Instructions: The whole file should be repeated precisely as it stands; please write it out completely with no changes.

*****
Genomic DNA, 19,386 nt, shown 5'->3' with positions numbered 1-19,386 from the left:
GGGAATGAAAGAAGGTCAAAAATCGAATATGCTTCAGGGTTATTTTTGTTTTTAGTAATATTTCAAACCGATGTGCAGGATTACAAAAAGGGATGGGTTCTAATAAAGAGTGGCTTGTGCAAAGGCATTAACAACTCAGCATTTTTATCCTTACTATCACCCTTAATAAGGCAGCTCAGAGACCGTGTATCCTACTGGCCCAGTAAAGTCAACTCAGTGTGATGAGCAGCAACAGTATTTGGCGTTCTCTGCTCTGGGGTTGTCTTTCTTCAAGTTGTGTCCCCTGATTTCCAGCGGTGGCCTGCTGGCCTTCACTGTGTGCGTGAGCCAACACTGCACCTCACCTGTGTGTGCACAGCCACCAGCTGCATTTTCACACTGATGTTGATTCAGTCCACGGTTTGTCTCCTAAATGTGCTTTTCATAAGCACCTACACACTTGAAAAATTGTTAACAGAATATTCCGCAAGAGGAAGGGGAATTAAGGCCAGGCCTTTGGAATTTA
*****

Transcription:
Genomic DNA, 19,386 nt, shown 5'->3' with positions numbered 1-19,386 from the left:
GGGAATGAAAGAAGGTCAAAAATCGAATATGCTTCAGGGTTATTTTTGTTTTTAGTAATATTTCAAACCGATGTGCAGGATTACAAAAAGGGATGGGTTCTAATAAAGAGTGGCTTGTGCAAAGGCATTAACAACTCAGCATTTTTATCCTTACTATCACCCTTAATAAGGCAGCTCAGAGACCGTGTATCCTACTGGCCCAGTAAAGTCAACTCAGTGTGATGAGCAGCAACAGTATTTGGCGTTCTCTGCTCTGGGGTTGTCTTTCTTCAAGTTGTGTCCCCTGATTTCCAGCGGTGGCCTGCTGGCCTTCACTGTGTGCGTGAGCCAACACTGCACCTCACCTGTGTGTGCACAGCCACCAGCTGCATTTTCACACTGATGTTGATTCAGTCCACGGTTTGTCTCCTAAATGTGCTTTTCATAAGCACCTACACACTTGAAAAATTGTTAACAGAATATTCCGCAAGAGGAAGGGGAATTAAGGCCAGGCCTTTGGAATTTA